Fresh off a victory, Justin Thomas joins the 59 club
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HONOLULU — Staring over the top of a bunker on his final hole, the prudent play for Justin Thomas might have been to make sure he got out of the sand and avoided a big number.
But then, Thomas didn't care about a big number.
It was about golf's magic number.
"This isn't a time for me to lay it up," Thomas said Thursday at the Sony Open.
He hit a 5-iron so clean and so high that it carried 207 yards into a light Pacific breeze to 15 feet on the par-5 ninth hole at Waialae Country Club. Thomas poured in the eagle putt for an 11-under 59, becoming the seventh player to post a sub-60 round in PGA Tour history.
For a brief moment, he reacted as if it were little more than the perfect finish to a great opening round. He stretched out his putter that was still in his left hand, smiled and punched the air with his right fist. Only when he looked over at Jordan Spieth and Daniel Berger, the two witnesses to a 59 that Thomas made look easy, did the sense of history start to hit him.
Berger thrust his arm in the air. Spieth, his best friend in golf since they were 13, crouched as the ball neared the cup and delivered a left-handed fist pump as both raced over to congratulate him.
"I think I got more excited from seeing them get excited than I did my putt going in," Thomas said. "I thought about it going up to the green. I'm like, 'If I make it, what am I going to do?' It's not like winning a tournament. You have three days left to try to play well. So I didn't really know how to react. I never had a putt on the last hole on a Thursday mean that much."
He was five shots better than anyone in the morning, but his lead was only three shots by the end of the day. Hudson Swafford shot a 62 in the afternoon. Swafford made a birdie on his 12th hole, when his caddie told him, "We've got to make seven birdies on the last six holes to catch Justin."
The average score was 68.26.
David Hearn of Brantford, Ont., Mackenzie Hughes of Dundas, Ont., and Nick Taylor of Abbotsford, B.C., all shot 2-under 68.
It was different from the feeling Thomas had four days ago when he won the SBS Tournament of Champions at Kapalua. That was his third victory on the PGA Tour, and the 23-year-old Thomas is sure to win more. But this might have been even more memorable.
"I don't have many chances to shoot 59," he said.
Jim Furyk was the last player with a sub-60 round when he closed with a record 58 at the Travelers Championship last summer. Furyk also had a 59 in 2013 at the BMW Championship, joining the exclusive group that includes Al Geiberger (1977 Memphis Classic), Chip Beck (1991 Las Vegas Invitational), David Duval (1999 Bob Hope Classic), Paul Goydos (2010 John Deere Classic) and Stuart Appleby (2010 Greenbrier Classic).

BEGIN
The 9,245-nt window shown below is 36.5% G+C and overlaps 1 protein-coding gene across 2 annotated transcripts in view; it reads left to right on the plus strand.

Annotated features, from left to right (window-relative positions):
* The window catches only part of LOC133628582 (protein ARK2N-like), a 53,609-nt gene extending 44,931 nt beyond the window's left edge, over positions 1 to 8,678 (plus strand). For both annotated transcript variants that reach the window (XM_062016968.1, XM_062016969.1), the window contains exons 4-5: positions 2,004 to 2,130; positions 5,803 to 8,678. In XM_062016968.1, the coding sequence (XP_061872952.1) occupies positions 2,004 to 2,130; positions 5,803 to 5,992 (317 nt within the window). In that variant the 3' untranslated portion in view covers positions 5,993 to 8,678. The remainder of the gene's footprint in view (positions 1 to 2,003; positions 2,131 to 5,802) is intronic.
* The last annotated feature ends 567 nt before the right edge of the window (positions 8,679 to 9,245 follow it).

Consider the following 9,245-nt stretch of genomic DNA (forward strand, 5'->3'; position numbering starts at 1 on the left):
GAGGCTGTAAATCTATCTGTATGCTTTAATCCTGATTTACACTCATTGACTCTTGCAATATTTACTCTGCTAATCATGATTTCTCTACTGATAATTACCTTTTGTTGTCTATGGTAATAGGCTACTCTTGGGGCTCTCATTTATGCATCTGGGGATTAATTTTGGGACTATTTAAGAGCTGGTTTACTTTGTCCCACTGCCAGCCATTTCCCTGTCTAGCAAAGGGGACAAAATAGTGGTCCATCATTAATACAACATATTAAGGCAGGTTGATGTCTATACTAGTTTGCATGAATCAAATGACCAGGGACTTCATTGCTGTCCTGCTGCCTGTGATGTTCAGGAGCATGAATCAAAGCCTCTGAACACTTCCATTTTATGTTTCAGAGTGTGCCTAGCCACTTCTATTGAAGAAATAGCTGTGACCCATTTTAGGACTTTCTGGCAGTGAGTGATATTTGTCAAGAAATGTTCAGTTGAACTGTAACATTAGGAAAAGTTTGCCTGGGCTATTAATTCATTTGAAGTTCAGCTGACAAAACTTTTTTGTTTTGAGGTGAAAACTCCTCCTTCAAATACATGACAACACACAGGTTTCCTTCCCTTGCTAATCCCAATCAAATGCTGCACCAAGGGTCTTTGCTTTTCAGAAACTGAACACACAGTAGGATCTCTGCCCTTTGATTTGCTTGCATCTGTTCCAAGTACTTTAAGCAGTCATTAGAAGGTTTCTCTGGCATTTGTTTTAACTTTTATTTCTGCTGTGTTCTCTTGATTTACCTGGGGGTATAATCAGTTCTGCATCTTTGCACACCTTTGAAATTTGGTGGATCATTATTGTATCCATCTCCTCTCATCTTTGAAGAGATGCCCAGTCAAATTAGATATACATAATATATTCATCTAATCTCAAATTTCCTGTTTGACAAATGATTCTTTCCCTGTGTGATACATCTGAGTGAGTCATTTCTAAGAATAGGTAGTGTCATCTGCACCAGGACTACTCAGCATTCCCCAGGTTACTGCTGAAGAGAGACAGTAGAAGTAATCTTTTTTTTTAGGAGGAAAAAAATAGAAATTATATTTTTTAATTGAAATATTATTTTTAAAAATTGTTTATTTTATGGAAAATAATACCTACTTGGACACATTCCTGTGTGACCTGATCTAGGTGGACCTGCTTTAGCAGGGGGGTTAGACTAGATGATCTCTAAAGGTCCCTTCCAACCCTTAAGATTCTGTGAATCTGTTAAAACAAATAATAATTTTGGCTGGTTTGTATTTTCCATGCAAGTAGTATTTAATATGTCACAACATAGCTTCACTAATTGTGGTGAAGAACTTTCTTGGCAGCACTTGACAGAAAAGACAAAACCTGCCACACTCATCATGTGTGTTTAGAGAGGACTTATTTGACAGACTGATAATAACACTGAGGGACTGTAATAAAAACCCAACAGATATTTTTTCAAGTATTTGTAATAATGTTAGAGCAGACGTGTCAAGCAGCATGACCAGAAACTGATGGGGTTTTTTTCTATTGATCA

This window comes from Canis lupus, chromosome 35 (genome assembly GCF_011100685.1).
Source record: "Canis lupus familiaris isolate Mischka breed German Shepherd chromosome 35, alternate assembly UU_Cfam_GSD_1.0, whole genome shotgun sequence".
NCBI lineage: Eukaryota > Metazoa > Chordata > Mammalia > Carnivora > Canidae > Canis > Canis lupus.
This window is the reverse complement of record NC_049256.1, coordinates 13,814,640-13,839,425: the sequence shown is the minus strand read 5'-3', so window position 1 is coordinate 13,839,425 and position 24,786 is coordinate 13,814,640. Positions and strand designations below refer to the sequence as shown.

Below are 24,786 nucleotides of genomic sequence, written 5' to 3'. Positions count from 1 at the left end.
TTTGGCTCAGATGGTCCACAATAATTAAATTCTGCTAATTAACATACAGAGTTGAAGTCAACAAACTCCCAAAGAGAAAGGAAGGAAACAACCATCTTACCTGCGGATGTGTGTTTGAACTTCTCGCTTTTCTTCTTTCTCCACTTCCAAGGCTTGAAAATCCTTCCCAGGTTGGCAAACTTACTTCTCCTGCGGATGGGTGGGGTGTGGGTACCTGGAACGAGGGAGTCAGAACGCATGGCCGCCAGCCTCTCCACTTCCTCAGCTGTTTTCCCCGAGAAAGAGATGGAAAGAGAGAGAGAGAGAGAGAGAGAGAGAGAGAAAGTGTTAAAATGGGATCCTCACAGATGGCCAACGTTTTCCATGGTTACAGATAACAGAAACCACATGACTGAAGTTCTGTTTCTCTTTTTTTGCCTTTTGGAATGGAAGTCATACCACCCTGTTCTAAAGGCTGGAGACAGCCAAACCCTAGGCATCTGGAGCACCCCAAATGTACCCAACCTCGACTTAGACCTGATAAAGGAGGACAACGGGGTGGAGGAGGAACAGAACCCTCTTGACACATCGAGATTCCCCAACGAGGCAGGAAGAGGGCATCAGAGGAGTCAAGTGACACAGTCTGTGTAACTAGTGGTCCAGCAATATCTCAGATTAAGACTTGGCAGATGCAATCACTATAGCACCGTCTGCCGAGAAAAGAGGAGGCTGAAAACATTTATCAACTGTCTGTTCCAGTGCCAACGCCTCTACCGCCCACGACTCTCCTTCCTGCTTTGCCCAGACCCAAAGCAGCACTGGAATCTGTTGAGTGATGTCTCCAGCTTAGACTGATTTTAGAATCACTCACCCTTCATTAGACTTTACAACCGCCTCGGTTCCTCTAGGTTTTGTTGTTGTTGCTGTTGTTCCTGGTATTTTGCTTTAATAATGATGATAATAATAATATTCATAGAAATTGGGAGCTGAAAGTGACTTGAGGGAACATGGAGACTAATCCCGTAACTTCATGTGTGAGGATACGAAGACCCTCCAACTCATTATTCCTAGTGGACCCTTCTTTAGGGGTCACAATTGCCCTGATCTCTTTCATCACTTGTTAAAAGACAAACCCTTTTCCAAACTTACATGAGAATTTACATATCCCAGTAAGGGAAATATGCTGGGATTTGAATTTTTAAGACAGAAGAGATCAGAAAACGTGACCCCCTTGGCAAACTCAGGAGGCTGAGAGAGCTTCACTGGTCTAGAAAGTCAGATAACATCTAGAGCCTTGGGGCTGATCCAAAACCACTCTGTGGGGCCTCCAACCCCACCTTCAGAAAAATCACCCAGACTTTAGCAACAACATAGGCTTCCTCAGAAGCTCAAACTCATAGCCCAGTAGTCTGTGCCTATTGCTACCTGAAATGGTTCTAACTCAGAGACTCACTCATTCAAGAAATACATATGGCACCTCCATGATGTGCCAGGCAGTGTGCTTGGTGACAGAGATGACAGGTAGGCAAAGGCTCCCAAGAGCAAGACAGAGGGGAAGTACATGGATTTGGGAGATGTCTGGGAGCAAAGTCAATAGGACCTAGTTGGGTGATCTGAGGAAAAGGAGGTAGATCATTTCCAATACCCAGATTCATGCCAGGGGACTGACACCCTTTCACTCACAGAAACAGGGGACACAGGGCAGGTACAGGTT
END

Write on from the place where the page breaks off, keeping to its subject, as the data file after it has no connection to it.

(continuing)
This was special because he made it look so easy.
He began by pitching in for eagle from 35 yards. Thomas never hit more than a 7-iron into the par 4s at Waialae on a perfect day for scoring — very little breeze, fast fairways and soft greens. That 7-iron was chipped under the trees and into a bunker on No. 8 when he was trying to save par.
His only bogey came on his second hole, the par-3 11th, when his tee shot went into a bunker and he missed an 18-foot par putt.
Duval was the only other player to shoot 59 with an eagle on the last hole. Furyk at Conway Farms is the only other player to shoot 59 with a bogey.
Spieth was more nervous than Thomas and far more demonstrative. Thomas had a 30-foot birdie putt on No. 7 that looked good even when it was inches from the cup until burning the edge. Spieth clutched the back of his neck and was still asking how the putt didn't fall when he walked onto the next tee. He was talking to himself, of course. He gave Thomas his space.
"It's like sitting on the bench with a teammate throwing a perfect game," Spieth said. "It was awesome. What an awesome last five rounds he's had."
Thomas first thought about a 59 when he found an extra long tee at the par-5 18th and figured that was an omen for him to tee it high and hammer a high draw, which left him only an 8-iron into the green. He narrowly missed his eagle putt and settled for a 29. The way he was playing, he expected to go lower, and he did.
"When I was on 18, I thought about 59. I don't know if that's a good or a bad thing, but I just knew that I was driving it well," he said. "And if you drive it well out there, you can make a lot of birdies."
He followed with three birdies in four holes, and two years at Alabama was enough for him to start doing the math.
"He had full control of his golf swing," Spieth said.
Spieth and Berger were along for the ride. They all graduated high school in 2011 and grew up in junior golf. They were together a few weekends ago at a resort in Maui ahead of the Tournament of Champions. And they put on quite a show, with Spieth and Berger each shooting 65. On only three holes — No. 15, 5 and 8 — did someone in the group not make birdie or better. Their best-ball score was 17 under.
Thomas started to think a 59 wasn't in the works when he was fooled on a 10-foot birdie chance on No. 5 and the putt on No. 7 somehow stayed out. He kept his hopes alive with a 10-foot par save on No. 8, knowing he could get home in two on the par-5 ninth hole. And then he hit into a bunker.
"I saw some sand flying and I was ready to punch something," Thomas said. "I was pretty upset about that, because I felt like all chances right there gone."
But then he saw Berger hit out of the bunker with a 4-iron, and Thomas took 5-iron and "absolutely flushed it."
One putt later, he posted the eighth sub-60 score in history, and became the youngest to shoot 59. Thomas planned to go to the North Shore in the afternoon. Even watching from the beach, he can appreciate the feeling of catching a big wave. He's on one right now.